Climate Change in Context by Brenda Wilmoth Lerner and K. Lee Lerner

By Brenda Wilmoth Lerner and K. Lee Lerner

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Fossil fuels include coal, petroleum, and natural gas. Fossil fuels are non-renewable on the timescale of human civilization, because their natural replenishment would take many millions of years. FOSSIL RECORD: The time-ordered mass of fossils (mineralized impressions of living creatures) that is found in the sedimentary rocks of Earth. The fossil record is one of the primary sources of knowledge about evolution and is also used to date rock layers (biostratigraphy). FOSSIL WATER: Groundwater that has been in an underground aquifer for thousands or millions of years.

A minor but very important component of the atmosphere, carbon dioxide traps infrared radiation. Atmospheric CO2 has increased dramatically since the early 1800s. Burning fossil fuels is the leading cause of increased CO2 levels with deforestation the second major cause. CARBON FOOTPRINT: The amount of carbon dioxide (or of any other greenhouse gas, counted in terms of the greenhouse-equivalent amount of CO2) emitted to supply the energy and materials consumed by a person, product, or event. A concert, manufactured object, family, organization, or individual person may all have a carbon footprint.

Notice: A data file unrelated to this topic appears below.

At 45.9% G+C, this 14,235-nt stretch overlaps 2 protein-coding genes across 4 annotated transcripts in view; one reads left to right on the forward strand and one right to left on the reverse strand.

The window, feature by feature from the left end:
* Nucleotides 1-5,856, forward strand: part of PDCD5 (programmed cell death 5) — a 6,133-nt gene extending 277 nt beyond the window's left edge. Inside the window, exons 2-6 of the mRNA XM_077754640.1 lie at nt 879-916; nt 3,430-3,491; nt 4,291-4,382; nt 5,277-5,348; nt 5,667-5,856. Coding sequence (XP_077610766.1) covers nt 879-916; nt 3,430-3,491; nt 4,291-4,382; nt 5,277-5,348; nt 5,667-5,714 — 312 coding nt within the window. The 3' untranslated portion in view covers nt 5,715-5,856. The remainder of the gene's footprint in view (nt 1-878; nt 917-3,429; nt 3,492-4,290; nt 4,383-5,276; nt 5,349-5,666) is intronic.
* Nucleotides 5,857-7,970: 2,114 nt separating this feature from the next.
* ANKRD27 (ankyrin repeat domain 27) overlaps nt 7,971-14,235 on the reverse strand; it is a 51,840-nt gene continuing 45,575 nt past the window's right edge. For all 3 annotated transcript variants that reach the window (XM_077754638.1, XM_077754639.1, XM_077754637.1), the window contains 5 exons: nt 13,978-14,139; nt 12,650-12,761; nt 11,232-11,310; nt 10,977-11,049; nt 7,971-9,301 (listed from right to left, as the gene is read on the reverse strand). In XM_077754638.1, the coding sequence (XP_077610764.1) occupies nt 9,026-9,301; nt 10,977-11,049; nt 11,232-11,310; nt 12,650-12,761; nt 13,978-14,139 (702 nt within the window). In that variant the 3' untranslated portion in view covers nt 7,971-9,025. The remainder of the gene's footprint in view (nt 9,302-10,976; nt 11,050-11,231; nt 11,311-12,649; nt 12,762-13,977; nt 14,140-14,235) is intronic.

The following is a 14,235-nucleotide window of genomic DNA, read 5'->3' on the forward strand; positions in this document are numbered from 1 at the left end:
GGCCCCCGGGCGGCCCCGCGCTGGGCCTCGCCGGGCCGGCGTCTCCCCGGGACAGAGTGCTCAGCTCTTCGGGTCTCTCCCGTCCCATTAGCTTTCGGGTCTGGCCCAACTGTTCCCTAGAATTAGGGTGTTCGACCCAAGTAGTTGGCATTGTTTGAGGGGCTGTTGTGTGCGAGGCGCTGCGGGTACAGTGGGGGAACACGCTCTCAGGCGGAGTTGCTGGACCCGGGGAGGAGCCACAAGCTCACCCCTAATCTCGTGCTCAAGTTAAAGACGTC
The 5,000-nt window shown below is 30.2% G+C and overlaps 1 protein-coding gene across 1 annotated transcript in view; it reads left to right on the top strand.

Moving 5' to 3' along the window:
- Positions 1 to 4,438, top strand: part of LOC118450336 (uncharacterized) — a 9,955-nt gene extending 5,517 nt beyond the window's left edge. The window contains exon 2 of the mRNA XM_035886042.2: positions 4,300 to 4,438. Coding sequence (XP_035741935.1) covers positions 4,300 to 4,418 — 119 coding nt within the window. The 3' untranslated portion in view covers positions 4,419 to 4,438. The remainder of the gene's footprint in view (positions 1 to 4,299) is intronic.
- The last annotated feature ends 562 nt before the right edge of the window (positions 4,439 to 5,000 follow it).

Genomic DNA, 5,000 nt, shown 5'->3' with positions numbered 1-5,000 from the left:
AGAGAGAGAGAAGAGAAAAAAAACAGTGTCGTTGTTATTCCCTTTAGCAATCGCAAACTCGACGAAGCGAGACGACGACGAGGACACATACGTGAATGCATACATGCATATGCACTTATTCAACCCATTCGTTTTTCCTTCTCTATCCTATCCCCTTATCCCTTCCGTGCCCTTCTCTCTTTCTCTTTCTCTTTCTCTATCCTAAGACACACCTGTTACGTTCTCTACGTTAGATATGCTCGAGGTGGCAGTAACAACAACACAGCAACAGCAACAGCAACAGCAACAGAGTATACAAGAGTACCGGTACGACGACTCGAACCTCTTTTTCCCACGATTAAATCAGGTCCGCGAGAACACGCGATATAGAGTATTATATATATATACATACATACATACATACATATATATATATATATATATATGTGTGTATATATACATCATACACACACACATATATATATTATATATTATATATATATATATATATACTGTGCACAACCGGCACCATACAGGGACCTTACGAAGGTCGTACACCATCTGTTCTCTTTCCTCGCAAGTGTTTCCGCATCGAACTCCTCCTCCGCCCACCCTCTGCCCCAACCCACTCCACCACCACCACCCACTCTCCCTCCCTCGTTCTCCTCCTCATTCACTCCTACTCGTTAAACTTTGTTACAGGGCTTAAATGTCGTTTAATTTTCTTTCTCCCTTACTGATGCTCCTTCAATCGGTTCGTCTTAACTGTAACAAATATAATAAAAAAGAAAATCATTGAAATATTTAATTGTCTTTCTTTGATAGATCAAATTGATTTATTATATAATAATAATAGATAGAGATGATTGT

Does not study biological phenomenon as such, but only their effects on the large-scale physical properties of Earth and its climate and other systems. GEOTHERMAL ENERGY: Energy obtained from Earth’s internal heat, which is maintained by the breakdown of radioactive elements. Geothermal means, literally, Earth-heat. , to heat buildings or industrial processes) or to generate electricity. GEYSER: Hot spring that periodically sprays steam and hot water into the air. A geyser requires a pathway xlv Glossary from the water table in contact with a geothermal heat source.

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